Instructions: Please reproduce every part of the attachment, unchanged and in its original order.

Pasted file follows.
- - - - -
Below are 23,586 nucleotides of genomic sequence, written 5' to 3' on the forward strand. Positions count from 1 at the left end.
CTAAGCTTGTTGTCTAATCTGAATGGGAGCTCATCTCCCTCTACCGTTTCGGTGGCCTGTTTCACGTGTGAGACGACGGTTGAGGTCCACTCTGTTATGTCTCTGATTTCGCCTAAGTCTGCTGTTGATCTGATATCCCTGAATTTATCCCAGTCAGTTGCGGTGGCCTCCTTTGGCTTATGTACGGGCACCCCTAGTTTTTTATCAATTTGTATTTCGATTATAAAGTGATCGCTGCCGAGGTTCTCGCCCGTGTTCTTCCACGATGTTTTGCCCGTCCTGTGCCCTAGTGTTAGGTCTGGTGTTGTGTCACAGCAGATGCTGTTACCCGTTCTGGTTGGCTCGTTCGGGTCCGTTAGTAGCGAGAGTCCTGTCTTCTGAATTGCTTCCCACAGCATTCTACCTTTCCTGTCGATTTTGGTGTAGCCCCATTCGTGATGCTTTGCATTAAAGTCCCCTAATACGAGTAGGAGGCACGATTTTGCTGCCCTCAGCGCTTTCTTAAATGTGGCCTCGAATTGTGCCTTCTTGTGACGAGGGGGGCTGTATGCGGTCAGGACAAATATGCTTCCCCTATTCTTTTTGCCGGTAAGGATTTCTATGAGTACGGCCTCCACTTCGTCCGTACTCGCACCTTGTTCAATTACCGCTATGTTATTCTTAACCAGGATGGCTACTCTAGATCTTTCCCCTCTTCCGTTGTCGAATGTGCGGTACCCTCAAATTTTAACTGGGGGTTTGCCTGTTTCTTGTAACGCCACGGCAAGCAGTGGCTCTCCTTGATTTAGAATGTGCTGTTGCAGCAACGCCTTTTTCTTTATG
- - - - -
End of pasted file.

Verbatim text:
Below are 23,586 nucleotides of genomic sequence, written 5' to 3' on the forward strand. Positions count from 1 at the left end.
CTAAGCTTGTTGTCTAATCTGAATGGGAGCTCATCTCCCTCTACCGTTTCGGTGGCCTGTTTCACGTGTGAGACGACGGTTGAGGTCCACTCTGTTATGTCTCTGATTTCGCCTAAGTCTGCTGTTGATCTGATATCCCTGAATTTATCCCAGTCAGTTGCGGTGGCCTCCTTTGGCTTATGTACGGGCACCCCTAGTTTTTTATCAATTTGTATTTCGATTATAAAGTGATCGCTGCCGAGGTTCTCGCCCGTGTTCTTCCACGATGTTTTGCCCGTCCTGTGCCCTAGTGTTAGGTCTGGTGTTGTGTCACAGCAGATGCTGTTACCCGTTCTGGTTGGCTCGTTCGGGTCCGTTAGTAGCGAGAGTCCTGTCTTCTGAATTGCTTCCCACAGCATTCTACCTTTCCTGTCGATTTTGGTGTAGCCCCATTCGTGATGCTTTGCATTAAAGTCCCCTAATACGAGTAGGAGGCACGATTTTGCTGCCCTCAGCGCTTTCTTAAATGTGGCCTCGAATTGTGCCTTCTTGTGACGAGGGGGGCTGTATGCGGTCAGGACAAATATGCTTCCCCTATTCTTTTTGCCGGTAAGGATTTCTATGAGTACGGCCTCCACTTCGTCCGTACTCGCACCTTGTTCAATTACCGCTATGTTATTCTTAACCAGGATGGCTACTCTAGATCTTTCCCCTCTTCCGTTGTCGAATGTGCGGTACCCTCAAATTTTAACTGGGGGTTTGCCTGTTTCTTGTAACGCCACGGCAAGCAGTGGCTCTCCTTGATTTAGAATGTGCTGTTGCAGCAACGCCTTTTTCTTTATG